If you trained in Gracie Jiu-jitsu you might be familiar with their steps to successfully using their techniques. It goes something like this: take the opponent to the ground, take control of the opponent, establish the dominant position and find a submission. Those are great steps to guide what one is supposed to do from their perspective. It's no wonder that if one gets skilled at guiding the opponent along with you step by step that one would have a distinct advantage over someone who was unaware of what to do on the ground.
The reason I am bringing this up is because one could train in martial arts for many years as I have and never ask nor understand what is the purpose of what we are doing. If you train in the Bujinkan, Karate or some other art, what are you trying to accomplish and how are you guiding the opponent towards that goal?
If you train in Judo, the answer is simple, you are looking for a throw that will get you points.
In boxing it's the KO, TKO or winning by points.
In Jiu-jitsu it's getting a submission or winning by points.
In traditional martial arts that are not competitive, one may never think about this or even realize that it's even a problem.
A person who is learning martial arts for self-defense purposes must take the honest look at what they are doing and ask why?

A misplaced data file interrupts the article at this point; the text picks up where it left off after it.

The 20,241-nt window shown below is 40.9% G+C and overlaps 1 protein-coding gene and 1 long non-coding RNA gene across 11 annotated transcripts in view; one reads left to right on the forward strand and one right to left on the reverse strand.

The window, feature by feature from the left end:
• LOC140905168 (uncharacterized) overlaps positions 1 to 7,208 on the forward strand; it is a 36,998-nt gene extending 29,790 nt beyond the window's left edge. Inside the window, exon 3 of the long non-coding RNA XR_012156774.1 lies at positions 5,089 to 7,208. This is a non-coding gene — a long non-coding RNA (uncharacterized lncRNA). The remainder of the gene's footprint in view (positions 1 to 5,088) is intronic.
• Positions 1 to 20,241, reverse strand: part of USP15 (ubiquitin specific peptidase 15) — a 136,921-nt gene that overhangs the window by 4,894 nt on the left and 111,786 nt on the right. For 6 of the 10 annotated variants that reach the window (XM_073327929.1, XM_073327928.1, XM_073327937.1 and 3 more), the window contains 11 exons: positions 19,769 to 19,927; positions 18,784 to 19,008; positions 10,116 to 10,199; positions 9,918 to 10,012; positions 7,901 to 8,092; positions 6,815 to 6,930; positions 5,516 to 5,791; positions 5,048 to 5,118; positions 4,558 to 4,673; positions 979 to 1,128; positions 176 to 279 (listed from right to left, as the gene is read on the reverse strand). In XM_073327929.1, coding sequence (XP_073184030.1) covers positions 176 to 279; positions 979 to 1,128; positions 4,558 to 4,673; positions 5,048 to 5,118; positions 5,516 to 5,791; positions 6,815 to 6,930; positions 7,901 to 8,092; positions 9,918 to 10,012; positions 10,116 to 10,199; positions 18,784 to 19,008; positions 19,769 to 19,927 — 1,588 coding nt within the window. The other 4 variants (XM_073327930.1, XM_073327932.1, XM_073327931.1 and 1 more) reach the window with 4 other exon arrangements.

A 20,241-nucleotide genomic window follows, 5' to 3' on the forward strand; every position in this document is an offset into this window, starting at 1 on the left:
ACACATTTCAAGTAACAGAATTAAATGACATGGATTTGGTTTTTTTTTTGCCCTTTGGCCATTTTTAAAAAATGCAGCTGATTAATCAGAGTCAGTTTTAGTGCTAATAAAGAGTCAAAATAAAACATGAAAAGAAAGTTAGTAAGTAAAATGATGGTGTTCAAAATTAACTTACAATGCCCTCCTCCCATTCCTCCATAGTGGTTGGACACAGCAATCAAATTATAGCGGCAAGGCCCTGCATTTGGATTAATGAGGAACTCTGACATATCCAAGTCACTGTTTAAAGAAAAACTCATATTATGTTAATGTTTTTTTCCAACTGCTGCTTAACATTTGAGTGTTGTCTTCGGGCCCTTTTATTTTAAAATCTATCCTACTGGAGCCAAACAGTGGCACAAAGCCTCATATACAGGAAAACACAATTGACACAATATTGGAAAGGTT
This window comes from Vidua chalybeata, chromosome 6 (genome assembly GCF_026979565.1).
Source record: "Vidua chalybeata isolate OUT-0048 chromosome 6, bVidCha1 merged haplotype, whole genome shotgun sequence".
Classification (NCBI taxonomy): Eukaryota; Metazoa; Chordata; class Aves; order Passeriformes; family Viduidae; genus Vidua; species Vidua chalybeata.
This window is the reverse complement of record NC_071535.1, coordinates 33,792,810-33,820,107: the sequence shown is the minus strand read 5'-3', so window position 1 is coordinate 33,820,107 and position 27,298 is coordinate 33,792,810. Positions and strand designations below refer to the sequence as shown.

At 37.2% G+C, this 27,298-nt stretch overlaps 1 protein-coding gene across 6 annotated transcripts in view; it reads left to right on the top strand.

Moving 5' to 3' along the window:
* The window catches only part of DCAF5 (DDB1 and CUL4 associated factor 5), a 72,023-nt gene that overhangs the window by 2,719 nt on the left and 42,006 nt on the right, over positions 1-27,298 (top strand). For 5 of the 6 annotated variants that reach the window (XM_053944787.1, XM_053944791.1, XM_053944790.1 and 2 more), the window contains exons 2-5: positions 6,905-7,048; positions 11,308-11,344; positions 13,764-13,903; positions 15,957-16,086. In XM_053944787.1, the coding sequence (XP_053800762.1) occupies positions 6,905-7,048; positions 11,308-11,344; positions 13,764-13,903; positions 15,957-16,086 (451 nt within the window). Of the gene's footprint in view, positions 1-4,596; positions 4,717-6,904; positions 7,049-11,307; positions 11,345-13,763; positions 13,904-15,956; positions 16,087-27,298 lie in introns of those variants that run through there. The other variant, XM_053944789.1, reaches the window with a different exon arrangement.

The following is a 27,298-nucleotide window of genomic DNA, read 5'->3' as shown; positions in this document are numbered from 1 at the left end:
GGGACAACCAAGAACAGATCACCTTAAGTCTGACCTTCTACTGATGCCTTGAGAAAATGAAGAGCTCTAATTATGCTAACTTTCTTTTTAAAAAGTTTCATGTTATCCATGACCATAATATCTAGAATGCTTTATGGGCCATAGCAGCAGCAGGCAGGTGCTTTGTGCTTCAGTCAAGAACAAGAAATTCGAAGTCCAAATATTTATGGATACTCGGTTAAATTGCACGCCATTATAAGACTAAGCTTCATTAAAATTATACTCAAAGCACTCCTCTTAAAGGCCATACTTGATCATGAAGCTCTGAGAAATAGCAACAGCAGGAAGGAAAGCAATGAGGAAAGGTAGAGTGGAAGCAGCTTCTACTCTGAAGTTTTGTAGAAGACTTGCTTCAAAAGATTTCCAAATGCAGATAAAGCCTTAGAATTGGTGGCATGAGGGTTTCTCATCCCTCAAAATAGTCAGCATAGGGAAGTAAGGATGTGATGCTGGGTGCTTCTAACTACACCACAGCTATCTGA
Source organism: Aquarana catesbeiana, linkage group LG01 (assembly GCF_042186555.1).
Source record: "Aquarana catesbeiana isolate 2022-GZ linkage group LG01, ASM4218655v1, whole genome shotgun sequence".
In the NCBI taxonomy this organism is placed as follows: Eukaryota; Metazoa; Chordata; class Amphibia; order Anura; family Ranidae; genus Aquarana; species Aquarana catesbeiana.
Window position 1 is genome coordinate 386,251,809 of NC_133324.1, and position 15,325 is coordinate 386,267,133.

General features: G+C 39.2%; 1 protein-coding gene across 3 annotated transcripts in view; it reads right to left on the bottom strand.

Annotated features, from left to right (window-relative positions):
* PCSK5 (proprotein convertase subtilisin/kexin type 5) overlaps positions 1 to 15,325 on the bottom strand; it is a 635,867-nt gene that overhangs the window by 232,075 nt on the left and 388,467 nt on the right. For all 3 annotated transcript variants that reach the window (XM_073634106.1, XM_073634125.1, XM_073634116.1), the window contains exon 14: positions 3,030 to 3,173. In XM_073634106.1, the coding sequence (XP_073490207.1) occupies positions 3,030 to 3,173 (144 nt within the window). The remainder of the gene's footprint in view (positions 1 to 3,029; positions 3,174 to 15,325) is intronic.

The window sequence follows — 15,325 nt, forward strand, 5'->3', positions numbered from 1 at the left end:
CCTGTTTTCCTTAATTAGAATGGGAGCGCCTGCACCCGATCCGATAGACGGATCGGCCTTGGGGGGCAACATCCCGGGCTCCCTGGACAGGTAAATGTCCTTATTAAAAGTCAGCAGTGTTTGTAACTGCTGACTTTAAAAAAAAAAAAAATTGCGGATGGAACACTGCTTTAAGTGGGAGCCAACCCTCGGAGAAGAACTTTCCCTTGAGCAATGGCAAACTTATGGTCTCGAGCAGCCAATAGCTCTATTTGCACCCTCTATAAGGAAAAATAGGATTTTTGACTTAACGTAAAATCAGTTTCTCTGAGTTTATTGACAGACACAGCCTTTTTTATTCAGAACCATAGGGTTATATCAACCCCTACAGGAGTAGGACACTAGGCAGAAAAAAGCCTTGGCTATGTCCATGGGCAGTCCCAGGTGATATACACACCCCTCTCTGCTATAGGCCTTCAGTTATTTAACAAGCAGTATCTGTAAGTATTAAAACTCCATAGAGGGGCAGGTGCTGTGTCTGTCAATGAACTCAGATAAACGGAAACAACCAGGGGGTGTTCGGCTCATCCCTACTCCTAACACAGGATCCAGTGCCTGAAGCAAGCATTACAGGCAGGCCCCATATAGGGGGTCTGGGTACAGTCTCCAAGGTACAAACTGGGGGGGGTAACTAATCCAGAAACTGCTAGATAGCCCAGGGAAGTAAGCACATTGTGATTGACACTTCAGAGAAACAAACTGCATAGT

If I throw the opponent to the ground, can he just get back up and come at me again?
Old school martial arts were never for consensual fighting.
They were always for self-defense.
Since most of our martial arts developed in the US from Japan after WWII, a lot of this was never shared with Americans.
Furthermore, during the occupation of Japan, the type of martial arts practice that was allowed and the way it was practiced had changed from the pre-war eras.
Ever think about what has changed?
Training in the Bujinkan, as many early practitioners can attest to, was brutally painful.
As its popularity grew, over time it became more tame.
The purpose may be different for each person according to how they see it.
However, I believe that Soke Hatsumi has tried to give us some direction.
When we practice and study Taijutsu hasn't he mentioned many times that we need to have a just mind and heart?
Hasn't he told us in so many words to not rely on techniques but be in the present and make decisions on a case by case basis.
If we apply this, we must make decisions on what to do and how much force to use according to what arises.
This is the complexity that arises when an art is not a sport but a way of life.